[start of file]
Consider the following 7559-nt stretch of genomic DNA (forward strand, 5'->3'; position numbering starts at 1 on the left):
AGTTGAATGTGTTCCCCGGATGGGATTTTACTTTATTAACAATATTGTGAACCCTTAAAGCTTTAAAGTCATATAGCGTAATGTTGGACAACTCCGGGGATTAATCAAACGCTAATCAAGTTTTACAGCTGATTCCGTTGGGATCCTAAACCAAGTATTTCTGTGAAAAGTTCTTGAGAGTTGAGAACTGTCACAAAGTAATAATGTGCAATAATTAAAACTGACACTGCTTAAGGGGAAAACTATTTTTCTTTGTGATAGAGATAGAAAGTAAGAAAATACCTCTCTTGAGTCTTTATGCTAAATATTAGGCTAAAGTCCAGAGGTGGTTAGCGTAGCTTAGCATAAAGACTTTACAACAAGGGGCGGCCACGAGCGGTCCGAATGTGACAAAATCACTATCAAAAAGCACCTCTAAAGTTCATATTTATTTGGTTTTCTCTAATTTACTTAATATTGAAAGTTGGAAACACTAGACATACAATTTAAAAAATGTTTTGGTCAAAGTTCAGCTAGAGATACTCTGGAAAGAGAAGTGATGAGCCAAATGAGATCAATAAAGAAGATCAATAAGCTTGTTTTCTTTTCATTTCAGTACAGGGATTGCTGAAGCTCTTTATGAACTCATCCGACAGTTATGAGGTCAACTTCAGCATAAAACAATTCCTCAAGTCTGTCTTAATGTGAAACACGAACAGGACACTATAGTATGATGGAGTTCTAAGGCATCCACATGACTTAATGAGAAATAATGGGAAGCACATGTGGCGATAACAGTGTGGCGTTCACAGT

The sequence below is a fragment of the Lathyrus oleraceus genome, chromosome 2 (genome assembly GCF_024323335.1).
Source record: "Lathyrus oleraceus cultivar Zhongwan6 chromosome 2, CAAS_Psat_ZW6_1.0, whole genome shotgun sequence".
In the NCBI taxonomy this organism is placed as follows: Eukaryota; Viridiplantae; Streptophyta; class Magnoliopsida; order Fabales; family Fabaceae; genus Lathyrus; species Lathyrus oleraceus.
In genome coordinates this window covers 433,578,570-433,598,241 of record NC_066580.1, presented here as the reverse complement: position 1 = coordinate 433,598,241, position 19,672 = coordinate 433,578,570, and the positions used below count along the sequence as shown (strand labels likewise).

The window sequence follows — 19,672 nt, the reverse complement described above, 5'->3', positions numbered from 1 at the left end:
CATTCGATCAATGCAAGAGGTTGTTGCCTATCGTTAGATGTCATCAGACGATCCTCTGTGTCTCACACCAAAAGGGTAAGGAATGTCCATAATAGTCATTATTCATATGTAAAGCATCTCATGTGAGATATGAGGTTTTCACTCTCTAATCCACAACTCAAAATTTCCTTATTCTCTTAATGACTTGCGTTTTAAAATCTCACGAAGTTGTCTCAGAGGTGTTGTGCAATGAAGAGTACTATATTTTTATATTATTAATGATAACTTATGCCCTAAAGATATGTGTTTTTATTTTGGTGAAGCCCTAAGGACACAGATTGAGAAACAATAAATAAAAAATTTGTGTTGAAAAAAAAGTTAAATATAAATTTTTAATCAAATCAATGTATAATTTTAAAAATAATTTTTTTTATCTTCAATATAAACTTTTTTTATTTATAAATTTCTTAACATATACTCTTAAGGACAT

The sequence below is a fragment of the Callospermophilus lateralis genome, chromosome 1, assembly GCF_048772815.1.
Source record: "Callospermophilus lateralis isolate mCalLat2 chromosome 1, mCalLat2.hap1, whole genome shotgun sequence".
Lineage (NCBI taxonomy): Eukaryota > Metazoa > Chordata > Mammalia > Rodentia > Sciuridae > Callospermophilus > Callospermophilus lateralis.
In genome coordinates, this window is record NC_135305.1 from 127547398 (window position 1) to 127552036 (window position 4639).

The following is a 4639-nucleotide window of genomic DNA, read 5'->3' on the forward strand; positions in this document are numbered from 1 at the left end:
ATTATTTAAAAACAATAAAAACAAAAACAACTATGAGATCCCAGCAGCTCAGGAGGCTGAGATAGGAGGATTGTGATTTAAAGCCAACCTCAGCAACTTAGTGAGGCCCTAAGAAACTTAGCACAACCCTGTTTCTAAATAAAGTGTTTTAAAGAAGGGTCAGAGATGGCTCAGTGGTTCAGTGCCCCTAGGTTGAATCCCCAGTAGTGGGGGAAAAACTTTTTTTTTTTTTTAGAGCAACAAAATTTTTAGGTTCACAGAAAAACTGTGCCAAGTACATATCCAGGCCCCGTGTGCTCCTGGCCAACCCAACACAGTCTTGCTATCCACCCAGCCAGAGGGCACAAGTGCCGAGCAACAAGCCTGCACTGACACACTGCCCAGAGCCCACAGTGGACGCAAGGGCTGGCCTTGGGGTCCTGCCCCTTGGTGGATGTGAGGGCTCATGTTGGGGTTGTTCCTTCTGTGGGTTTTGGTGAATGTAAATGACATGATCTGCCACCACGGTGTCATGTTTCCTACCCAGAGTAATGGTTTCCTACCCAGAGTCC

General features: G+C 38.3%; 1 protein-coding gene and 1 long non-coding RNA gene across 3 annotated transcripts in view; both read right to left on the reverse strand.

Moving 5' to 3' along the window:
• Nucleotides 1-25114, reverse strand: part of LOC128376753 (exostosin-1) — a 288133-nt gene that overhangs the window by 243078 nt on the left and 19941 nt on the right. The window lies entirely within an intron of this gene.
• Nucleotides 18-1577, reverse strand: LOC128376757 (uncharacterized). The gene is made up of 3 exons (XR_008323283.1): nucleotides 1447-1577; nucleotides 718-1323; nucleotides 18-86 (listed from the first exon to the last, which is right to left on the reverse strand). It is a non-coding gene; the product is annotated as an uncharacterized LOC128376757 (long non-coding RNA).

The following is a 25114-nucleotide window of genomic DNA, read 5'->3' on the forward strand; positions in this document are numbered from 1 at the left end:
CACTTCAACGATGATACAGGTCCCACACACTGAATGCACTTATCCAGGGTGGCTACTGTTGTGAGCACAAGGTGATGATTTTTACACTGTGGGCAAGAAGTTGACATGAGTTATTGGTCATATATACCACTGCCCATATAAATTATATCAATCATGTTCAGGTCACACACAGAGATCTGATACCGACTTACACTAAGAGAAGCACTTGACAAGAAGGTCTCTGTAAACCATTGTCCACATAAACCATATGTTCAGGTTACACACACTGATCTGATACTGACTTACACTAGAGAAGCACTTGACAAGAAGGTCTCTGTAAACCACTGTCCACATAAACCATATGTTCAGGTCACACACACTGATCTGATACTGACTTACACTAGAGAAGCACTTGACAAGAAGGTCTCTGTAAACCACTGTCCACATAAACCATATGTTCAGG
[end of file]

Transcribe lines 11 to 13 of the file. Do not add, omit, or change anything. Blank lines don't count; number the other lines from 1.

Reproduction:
Lineage (NCBI taxonomy): Eukaryota > Metazoa > Chordata > Mammalia > Rodentia > Sciuridae > Callospermophilus > Callospermophilus lateralis.
In genome coordinates, this window is record NC_135305.1 from 127547398 (window position 1) to 127552036 (window position 4639).

The following is a 4639-nucleotide window of genomic DNA, read 5'->3' on the forward strand; positions in this document are numbered from 1 at the left end: